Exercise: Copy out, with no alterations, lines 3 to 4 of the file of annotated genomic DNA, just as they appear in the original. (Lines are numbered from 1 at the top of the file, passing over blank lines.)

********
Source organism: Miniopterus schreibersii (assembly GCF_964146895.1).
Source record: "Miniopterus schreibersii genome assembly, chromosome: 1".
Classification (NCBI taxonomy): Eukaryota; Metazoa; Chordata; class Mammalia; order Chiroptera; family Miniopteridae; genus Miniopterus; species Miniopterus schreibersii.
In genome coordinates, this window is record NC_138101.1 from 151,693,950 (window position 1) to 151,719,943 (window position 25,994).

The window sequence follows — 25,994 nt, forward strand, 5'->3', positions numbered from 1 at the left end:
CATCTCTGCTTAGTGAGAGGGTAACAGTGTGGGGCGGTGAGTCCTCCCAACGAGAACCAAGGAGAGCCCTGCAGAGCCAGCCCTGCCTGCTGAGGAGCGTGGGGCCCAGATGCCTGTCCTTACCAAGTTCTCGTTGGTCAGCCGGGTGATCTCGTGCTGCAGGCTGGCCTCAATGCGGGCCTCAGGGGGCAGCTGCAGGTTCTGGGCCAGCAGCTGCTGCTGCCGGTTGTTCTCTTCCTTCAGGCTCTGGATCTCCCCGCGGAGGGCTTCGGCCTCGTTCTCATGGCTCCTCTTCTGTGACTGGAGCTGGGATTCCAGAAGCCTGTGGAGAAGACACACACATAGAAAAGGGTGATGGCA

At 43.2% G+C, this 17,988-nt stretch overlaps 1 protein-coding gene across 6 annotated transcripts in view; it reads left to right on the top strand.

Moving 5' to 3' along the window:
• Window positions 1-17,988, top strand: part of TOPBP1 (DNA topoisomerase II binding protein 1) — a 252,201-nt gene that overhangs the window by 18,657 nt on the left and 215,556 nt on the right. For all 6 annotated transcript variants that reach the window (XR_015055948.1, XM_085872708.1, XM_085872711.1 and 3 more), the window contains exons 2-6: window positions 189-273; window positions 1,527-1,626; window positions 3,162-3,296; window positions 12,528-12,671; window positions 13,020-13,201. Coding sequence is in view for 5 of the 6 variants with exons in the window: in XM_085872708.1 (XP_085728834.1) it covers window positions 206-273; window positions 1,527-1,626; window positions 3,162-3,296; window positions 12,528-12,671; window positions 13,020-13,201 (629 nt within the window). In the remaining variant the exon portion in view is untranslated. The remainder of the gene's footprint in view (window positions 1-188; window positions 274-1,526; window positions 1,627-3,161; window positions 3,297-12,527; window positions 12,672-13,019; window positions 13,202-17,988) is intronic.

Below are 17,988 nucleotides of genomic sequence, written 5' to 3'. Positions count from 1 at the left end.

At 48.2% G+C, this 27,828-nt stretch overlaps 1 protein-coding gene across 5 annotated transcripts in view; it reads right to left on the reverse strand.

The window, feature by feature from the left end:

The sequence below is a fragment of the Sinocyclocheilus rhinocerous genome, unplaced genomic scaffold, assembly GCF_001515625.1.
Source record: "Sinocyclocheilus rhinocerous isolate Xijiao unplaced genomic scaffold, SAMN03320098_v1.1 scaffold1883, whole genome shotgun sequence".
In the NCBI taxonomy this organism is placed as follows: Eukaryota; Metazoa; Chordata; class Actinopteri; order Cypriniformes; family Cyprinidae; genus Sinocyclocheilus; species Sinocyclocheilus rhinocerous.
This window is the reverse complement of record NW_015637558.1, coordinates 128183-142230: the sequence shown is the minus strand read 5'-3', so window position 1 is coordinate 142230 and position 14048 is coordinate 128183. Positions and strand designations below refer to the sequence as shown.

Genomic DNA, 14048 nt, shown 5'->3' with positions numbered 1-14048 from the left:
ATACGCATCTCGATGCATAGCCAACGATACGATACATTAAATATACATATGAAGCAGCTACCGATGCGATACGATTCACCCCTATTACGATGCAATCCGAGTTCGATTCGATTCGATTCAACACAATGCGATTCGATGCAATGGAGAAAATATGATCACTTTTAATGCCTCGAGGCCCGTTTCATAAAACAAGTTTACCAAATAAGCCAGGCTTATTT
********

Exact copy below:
Classification (NCBI taxonomy): Eukaryota; Metazoa; Chordata; class Mammalia; order Chiroptera; family Miniopteridae; genus Miniopterus; species Miniopterus schreibersii.
In genome coordinates, this window is record NC_138101.1 from 151,693,950 (window position 1) to 151,719,943 (window position 25,994).